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Saint Vitus was a Christian saint from Sicily. He died as a martyr during the persecution of Christians by co-ruling Roman Emperors Diocletian and Maximian in 303. Vitus is counted as one of the Fourteen Holy Helpers of the Roman Catholic Church.

Saint Vitus' Day is celebrated on 15 June. In places where the Julian Calendar is used, this date coincides, in the 20th and 21st centuries, with 28 June on the Gregorian Calendar.

In the late Middle Ages, people in Germany and countries such as Latvia celebrated the feast of Vitus by dancing before his statue. This dancing became popular and the name "Saint Vitus Dance" was given to the neurological disorder chorea. It also led to Vitus being considered the patron saint of dancers and of entertainers in general.[1]

Vitus is considered the patron saint of actors, comedians, dancers, and epileptics. He is also said to protect against lightning strikes, animal attacks and oversleeping, and is the patron saint of Bohemia. Vitus is the patron saint of the city of Rijeka in Croatia, the towns of Ciminna in Sicily, Forio on the Island of Ischia, in Campania, Italy, the contrada of San Vito, in Torella dei Lombardi, in Avellino, Italy, the town of Winschoten in the Netherlands, and the town of St. Vith located in Belgian.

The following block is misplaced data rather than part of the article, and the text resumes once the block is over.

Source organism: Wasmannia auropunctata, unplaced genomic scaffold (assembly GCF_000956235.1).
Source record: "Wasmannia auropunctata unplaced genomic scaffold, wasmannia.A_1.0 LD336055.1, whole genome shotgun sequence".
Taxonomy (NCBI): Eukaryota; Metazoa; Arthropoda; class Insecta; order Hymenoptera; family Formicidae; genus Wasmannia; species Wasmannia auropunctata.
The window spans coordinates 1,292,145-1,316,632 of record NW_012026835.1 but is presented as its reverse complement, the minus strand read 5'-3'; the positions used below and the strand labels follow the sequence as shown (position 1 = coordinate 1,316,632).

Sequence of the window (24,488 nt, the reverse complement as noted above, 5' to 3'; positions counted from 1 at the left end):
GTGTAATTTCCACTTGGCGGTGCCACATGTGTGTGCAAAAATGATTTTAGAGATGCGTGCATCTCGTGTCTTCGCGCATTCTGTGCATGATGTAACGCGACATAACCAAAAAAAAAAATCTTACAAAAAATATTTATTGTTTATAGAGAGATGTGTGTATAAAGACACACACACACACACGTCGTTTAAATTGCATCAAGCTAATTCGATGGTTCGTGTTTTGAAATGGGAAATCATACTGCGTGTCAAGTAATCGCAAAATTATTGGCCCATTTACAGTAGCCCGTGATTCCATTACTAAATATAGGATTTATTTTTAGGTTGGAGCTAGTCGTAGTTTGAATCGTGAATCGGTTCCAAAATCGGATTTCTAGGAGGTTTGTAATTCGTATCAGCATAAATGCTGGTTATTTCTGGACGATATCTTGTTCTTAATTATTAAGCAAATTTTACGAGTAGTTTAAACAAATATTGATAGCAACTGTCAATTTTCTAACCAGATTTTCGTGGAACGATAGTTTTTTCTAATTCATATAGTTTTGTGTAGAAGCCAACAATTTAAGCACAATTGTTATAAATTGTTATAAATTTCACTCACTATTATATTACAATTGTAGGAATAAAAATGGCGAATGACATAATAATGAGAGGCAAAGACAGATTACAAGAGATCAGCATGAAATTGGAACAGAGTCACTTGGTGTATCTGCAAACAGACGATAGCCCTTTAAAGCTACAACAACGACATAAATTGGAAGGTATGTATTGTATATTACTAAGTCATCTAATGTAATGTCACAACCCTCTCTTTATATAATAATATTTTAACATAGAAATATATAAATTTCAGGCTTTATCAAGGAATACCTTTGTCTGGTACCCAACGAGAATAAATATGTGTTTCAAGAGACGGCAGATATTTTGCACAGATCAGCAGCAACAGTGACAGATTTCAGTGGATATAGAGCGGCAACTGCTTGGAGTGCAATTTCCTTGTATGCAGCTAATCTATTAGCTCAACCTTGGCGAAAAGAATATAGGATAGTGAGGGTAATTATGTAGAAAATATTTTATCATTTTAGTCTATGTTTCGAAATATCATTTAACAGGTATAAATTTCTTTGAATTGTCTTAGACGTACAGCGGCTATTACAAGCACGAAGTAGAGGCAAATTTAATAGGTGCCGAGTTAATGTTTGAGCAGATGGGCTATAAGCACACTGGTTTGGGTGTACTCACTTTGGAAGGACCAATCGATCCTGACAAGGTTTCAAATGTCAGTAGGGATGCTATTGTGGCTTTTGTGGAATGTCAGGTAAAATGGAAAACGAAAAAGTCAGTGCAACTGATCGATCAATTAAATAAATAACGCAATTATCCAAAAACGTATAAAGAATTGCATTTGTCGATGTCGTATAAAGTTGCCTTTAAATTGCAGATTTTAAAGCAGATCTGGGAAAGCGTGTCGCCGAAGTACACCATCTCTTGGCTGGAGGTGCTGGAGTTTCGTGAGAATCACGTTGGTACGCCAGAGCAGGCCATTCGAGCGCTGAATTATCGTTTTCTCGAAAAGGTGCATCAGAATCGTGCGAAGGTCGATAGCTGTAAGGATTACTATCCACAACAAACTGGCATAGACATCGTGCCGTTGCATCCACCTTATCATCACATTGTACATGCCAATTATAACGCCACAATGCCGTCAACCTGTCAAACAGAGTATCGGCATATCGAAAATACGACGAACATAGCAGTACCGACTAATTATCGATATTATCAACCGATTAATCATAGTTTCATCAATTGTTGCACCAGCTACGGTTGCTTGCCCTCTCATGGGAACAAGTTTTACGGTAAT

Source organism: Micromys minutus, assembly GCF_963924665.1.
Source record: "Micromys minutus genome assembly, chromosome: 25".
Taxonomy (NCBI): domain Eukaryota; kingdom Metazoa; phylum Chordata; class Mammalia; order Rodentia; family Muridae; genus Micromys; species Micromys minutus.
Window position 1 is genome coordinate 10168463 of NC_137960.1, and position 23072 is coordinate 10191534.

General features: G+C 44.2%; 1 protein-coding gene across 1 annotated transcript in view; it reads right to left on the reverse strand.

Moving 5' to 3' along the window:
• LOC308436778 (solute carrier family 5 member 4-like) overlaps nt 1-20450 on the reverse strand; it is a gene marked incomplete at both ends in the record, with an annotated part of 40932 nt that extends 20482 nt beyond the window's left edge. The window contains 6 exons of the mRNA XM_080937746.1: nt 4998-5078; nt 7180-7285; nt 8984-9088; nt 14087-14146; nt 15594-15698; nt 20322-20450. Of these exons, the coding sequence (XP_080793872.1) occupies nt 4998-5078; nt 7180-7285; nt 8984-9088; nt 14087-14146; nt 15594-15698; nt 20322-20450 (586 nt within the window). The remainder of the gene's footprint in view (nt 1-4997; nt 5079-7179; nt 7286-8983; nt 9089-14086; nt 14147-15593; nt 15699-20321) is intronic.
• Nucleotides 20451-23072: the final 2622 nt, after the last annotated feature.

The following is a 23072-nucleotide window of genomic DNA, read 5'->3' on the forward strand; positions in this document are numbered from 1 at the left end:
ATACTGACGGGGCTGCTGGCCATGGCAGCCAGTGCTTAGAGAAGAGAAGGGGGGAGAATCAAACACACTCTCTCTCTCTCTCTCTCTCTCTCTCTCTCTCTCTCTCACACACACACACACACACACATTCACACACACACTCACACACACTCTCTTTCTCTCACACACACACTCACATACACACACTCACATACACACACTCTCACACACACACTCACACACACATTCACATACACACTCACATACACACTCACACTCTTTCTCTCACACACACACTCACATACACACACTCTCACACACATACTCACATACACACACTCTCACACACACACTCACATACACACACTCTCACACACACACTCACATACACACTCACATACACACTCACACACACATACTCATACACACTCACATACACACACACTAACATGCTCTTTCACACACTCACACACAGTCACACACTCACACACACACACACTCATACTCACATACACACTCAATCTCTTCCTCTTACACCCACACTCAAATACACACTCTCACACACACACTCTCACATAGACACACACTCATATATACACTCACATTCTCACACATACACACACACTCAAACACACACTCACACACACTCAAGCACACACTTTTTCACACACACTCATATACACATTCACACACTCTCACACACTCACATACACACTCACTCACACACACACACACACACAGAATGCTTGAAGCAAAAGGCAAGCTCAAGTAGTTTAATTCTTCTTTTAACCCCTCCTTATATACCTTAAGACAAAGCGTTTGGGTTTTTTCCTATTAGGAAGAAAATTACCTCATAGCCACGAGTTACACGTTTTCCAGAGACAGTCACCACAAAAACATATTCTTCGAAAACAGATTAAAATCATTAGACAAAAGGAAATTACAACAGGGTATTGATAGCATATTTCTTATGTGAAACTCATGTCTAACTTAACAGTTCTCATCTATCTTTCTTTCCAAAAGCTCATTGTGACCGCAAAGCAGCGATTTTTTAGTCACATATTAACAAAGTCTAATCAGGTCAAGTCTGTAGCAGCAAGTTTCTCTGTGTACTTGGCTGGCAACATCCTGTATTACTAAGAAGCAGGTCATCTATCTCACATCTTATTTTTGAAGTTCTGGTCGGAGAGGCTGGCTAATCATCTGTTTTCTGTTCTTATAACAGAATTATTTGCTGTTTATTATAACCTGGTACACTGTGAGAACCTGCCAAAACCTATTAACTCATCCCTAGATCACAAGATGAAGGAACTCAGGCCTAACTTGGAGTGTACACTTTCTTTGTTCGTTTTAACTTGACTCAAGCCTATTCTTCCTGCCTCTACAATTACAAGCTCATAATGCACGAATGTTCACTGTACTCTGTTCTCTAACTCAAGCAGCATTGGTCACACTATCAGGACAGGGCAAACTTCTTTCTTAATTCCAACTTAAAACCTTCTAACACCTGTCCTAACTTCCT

Various places in Austria and Bavaria are named Sankt Veit in his honour.


Martyrdom of Saints Vitus, Modestus and Crescentia

According to the legend, Vitus, Modestus and Crescentia were martyrs under Diocletian. The earliest testimony for their veneration is offered by the "Martyrologium Hieronymianum" (ed. G. B. de Rossi-Louis Duchesne, 78: "In Sicilia, Viti, Modesti et Crescentiae"). The fact that the note is in the three most important manuscripts indicates that it was also in the common exemplar of these, will appeared in the fifth century. The same Martyrologium has under the same day another mention of a Vitus at the head of a list of nine martyrs, with the statement of the place, "In Lucania", that is, in the Roman province of that name in Southern Italy between the Tuscan Sea and the Gulf of Taranto. It is easily possible that it is the same martyr Vitus in both cases.

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